19. Issues surrounding this bust were discussed with him on various occasions, but especially during his birthday celebrations in July 1991.
20. The lead line of November 11, 1957 of Christchurch Press New Zealand newspaper. The event was also featured in Otago Daily Times, New Zealand. The cutting had been preserved by Enwonwu who first showed it to the writer in July 1989, with discussions following in July 1991.
21. Drum (East Africa), May 1958, 36.
22. Francis Osague states that his uncle Felix Idubor worked with Enwonwu in competing these commissions. As an assistant to his uncle, he (Osague) worked on the plaque carvings some of which were done in Idubor's studio at Tinubu Square. Interview, March 1994 at foyer of National Gallery of Modem Art, Iganmu, Lagos.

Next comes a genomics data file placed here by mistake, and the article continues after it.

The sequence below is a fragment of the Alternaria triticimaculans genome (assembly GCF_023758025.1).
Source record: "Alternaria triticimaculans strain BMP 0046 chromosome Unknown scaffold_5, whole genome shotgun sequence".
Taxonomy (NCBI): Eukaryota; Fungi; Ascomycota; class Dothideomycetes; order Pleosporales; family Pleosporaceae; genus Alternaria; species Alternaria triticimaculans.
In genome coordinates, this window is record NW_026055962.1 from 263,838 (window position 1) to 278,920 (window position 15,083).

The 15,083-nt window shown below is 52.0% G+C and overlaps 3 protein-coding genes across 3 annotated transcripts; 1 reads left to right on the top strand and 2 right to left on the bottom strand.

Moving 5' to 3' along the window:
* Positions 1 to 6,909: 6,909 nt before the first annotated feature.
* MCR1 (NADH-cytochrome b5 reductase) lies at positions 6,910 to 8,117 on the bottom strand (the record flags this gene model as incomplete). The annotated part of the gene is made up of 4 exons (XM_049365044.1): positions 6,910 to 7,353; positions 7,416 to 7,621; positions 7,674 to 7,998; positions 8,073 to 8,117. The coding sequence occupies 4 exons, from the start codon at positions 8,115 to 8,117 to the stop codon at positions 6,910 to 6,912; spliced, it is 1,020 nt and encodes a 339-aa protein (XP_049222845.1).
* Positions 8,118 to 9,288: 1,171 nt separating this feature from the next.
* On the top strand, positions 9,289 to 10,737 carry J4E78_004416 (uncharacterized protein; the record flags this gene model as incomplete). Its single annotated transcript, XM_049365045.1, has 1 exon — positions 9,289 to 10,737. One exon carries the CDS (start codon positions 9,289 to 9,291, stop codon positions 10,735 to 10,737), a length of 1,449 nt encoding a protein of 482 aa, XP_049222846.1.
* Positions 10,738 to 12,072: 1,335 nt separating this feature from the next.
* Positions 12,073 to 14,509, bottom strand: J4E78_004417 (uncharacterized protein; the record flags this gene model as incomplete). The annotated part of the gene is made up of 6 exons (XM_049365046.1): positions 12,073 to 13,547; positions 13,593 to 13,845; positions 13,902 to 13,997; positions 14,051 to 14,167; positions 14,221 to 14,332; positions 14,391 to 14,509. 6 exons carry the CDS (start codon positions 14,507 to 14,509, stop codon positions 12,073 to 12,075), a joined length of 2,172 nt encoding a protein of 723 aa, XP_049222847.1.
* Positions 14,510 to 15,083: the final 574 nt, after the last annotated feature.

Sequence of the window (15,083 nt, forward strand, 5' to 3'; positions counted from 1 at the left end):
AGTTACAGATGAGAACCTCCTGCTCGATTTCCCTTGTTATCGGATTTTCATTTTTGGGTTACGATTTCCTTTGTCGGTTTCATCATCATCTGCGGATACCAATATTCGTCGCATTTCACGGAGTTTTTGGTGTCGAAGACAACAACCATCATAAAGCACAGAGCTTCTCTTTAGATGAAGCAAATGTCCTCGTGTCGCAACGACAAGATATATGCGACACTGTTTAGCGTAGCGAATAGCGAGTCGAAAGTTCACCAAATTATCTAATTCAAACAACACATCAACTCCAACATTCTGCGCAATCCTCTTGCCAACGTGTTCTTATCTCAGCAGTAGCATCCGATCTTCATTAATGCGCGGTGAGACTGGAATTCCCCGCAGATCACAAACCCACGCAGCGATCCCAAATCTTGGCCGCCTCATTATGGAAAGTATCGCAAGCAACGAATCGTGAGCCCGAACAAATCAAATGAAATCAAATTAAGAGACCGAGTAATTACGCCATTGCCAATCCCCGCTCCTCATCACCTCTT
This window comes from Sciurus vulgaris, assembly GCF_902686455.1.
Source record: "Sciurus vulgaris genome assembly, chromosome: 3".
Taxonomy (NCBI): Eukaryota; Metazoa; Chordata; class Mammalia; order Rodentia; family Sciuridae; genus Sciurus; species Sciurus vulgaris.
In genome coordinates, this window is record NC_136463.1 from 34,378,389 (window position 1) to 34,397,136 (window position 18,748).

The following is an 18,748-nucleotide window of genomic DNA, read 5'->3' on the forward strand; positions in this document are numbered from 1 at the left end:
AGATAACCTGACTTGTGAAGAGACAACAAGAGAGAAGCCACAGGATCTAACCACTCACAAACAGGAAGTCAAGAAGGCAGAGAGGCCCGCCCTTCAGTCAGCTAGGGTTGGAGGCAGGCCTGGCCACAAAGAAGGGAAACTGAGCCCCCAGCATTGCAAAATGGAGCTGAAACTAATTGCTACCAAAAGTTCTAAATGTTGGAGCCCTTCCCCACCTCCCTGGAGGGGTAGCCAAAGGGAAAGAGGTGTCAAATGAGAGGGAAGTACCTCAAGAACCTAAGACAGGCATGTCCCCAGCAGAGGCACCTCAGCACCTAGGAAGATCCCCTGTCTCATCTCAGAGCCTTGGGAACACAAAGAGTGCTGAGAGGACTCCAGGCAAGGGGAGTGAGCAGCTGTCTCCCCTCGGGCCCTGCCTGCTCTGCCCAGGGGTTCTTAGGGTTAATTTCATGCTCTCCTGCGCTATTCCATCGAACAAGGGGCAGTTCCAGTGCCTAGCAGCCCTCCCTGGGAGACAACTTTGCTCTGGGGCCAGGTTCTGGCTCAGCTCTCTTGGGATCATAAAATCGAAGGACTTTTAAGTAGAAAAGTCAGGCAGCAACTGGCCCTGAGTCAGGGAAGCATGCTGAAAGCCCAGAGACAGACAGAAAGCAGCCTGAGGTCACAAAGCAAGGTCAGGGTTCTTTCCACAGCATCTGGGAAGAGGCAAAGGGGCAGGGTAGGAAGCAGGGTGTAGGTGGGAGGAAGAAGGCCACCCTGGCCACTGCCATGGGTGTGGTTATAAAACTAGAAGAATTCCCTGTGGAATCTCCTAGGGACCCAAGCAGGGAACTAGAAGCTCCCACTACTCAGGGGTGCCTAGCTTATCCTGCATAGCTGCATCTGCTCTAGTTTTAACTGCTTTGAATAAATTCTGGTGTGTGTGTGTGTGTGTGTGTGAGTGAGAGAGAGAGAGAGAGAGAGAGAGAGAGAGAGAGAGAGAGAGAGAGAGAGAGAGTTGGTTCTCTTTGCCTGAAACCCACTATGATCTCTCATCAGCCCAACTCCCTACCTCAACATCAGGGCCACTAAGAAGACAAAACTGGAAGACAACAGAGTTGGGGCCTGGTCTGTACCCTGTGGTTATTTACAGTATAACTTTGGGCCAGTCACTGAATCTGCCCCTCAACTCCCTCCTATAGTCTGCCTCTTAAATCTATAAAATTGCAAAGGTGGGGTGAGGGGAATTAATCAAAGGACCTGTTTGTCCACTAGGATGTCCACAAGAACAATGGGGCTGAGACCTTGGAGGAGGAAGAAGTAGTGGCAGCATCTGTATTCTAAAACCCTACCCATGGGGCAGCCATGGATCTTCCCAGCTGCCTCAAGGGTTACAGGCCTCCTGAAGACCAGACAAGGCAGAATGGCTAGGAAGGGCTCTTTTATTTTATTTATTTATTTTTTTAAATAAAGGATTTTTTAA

23. See West African Review (London) no. 28 (352), 1957, 2.
24. The sacredness of the earth is inherent in Igbo conception of life. This is why the earth is frequently referenced as an altar. People are constantly reminded to speak circumspectly, since words uttered on the earth-altar are oaths.
25. Source and attribution unkown.
26. Cited in Esebede 1982, 146.